The loss of a preborn child is deeply felt by a parent, but the resulting grief can be misunderstood by society. Some believe loss is something a parent should quickly get over and move on from — or simply try for another baby. But the loss of a child at any age — including a child in the womb (through miscarriage, an ectopic pregnancy, or a stillbirth) — is devastating for parents, and the loss is real and painful. Some mothers and couples have suffered repeated pregnancy losses and wonder if they will ever carry a baby to term.
While many may feel there’s no way for them to offer help to these bereaved mothers (and fathers), finding ways to offer support is the best thing anyone can do.
Listen. One of the most important things you can do for a friend who has suffered the loss of a preborn child or infant is to listen. She needs someone she can share her true emotions with, someone who understands that she is in pain, someone who doesn’t try to make it better, and who has patience with her as she tries to move forward.
Speak cautiously. There will be times when you want to offer comfort through words, but be careful with what you say. Encourage her to cry or yell if she needs to do so. Refrain from minimizing her loss or telling her that she can “try again” for another child, as no child can replace the one she has lost. Let her know that you are there for her whenever she needs to express her grief.
Help with tasks. While she’s grieving, she may struggle with day-to-day tasks. Help her with laundry, groceries, meals, taking her other kids to school, getting her mail, or whatever need she has that you may notice. Eventually, she will want to do these things herself again, but there will be times when she needs you.
Say her child’s name. Acknowledge her child by saying her child’s name and talking about him or her. She doesn’t want her child to be forgotten and she wants to talk about him or her just like any mother would. Allow her to do that and let her know that you haven’t forgotten about her child’s existence. You might even consider giving a remembrance gift featuring her child’s name or birth stone.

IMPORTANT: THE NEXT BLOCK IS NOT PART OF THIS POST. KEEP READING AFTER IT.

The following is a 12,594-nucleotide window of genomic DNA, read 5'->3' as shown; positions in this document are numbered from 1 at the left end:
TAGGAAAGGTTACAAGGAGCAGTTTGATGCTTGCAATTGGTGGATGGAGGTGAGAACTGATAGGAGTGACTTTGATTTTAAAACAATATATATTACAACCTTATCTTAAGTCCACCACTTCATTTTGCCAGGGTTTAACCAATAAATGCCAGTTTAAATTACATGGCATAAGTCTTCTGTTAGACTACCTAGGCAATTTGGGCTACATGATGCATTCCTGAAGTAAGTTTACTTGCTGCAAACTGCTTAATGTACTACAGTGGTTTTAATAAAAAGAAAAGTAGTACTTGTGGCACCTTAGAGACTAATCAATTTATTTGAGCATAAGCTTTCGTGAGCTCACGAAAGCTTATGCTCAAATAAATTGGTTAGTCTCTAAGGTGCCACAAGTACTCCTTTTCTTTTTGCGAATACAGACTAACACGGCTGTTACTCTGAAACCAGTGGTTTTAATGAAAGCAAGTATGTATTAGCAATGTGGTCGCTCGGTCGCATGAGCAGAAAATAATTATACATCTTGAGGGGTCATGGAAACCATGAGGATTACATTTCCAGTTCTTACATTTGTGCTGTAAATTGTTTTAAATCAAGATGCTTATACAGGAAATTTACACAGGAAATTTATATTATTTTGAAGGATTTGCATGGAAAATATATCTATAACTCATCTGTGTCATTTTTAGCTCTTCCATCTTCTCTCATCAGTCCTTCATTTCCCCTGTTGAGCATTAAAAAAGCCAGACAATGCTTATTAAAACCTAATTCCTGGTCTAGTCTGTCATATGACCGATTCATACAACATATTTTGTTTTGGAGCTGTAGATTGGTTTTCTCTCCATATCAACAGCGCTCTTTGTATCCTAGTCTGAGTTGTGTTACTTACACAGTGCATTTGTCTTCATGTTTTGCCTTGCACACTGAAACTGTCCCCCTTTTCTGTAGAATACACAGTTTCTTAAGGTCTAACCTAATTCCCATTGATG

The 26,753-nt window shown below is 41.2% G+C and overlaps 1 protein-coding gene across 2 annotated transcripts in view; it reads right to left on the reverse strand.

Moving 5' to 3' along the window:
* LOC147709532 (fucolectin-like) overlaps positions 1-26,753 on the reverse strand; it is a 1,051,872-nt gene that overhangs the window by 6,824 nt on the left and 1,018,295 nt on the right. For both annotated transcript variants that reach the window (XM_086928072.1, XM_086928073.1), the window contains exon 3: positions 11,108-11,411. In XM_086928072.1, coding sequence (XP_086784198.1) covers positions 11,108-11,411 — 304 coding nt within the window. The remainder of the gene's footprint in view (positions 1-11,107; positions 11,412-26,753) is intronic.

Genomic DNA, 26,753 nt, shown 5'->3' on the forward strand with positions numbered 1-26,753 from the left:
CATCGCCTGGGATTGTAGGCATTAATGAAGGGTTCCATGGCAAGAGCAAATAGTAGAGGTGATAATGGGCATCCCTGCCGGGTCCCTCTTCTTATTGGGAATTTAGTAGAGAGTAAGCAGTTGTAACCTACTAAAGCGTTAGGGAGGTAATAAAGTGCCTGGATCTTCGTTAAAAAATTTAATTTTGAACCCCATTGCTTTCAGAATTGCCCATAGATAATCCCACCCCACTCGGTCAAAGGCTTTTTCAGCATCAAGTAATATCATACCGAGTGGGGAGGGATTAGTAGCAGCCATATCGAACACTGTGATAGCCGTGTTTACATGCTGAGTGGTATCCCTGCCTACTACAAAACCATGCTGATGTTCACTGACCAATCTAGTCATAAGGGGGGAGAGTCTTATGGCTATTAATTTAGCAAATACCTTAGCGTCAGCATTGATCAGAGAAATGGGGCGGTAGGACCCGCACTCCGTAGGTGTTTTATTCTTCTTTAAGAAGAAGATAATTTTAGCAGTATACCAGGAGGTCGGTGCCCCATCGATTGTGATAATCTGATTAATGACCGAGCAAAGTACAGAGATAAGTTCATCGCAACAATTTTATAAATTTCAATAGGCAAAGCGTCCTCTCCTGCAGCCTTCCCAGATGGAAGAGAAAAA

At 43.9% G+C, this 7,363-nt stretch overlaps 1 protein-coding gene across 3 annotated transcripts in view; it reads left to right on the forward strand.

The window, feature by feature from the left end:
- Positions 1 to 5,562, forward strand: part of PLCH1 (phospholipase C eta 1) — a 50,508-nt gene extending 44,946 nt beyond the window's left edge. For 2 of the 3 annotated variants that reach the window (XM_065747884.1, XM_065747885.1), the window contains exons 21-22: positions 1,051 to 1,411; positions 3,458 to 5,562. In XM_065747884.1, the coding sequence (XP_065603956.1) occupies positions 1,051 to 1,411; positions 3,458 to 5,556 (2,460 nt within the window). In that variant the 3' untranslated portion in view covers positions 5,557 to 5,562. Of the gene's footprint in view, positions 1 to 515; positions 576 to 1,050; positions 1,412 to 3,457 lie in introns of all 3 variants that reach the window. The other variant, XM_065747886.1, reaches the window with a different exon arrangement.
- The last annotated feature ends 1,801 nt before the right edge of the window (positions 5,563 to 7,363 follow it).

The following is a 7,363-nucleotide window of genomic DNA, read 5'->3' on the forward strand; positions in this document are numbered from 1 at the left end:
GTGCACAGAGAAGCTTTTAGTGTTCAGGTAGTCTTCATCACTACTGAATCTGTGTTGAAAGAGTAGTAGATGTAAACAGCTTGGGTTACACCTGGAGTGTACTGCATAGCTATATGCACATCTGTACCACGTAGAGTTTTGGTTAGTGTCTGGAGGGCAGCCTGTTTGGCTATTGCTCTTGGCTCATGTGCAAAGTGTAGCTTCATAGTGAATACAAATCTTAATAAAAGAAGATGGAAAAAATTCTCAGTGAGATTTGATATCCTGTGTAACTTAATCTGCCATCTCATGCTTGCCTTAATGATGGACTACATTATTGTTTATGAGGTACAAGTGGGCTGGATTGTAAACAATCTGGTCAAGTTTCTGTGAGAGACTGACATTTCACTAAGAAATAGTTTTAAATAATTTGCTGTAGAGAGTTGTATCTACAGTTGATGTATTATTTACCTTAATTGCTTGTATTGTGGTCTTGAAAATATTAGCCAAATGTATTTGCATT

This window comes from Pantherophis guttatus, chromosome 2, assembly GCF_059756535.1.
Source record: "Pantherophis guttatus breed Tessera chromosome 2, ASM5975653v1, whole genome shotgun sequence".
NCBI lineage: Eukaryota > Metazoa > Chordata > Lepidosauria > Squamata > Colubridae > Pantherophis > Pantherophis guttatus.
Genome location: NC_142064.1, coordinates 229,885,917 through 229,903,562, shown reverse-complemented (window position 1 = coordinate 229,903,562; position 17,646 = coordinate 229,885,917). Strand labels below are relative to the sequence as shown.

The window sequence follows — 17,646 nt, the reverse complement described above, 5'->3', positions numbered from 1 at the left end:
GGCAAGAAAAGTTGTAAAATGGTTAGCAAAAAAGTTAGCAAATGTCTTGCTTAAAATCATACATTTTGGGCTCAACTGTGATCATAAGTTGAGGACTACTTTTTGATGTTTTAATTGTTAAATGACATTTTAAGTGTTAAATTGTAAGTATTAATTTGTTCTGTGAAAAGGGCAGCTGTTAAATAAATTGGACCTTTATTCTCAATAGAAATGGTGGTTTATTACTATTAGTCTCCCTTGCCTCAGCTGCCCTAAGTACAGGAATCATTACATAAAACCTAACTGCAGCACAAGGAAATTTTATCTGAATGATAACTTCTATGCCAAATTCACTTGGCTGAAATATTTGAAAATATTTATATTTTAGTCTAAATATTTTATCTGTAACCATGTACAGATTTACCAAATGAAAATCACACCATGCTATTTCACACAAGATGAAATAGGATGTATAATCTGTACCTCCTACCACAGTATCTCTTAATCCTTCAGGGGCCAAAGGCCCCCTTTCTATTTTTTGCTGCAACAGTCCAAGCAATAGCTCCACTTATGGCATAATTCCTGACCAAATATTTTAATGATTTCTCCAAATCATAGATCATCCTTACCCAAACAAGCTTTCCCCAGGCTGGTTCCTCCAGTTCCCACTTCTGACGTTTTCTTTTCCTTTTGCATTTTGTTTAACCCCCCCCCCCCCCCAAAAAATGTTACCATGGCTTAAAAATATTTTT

Don’t exclude her. Don’t forget about her when it comes to events that you would normally invite her to. She may not be ready to be out in the world celebrating anything for a while, but that doesn’t mean you shouldn’t ask. Even if she says no the first ten times, continue to invite her until she is ready.
Cry with her. When she cries, cry with her. Don’t hold back your emotions because she will be glad to know that someone else feels the pain of the loss of her child and has sympathy for her and her suffering.
Remember the anniversary. Send her flowers or a nice note on the anniversary of her child’s passing. That day will always be in her heart and she will be comforted to know that someone remembers.
When a woman suffers the loss of an infant or child in the womb, it can be hard for those who love her to know how to support her. But it isn’t complicated. What she needs is a friend who listens, doesn’t offer advice, cries with her, and finds ways to remember her baby and help her when she needs it.
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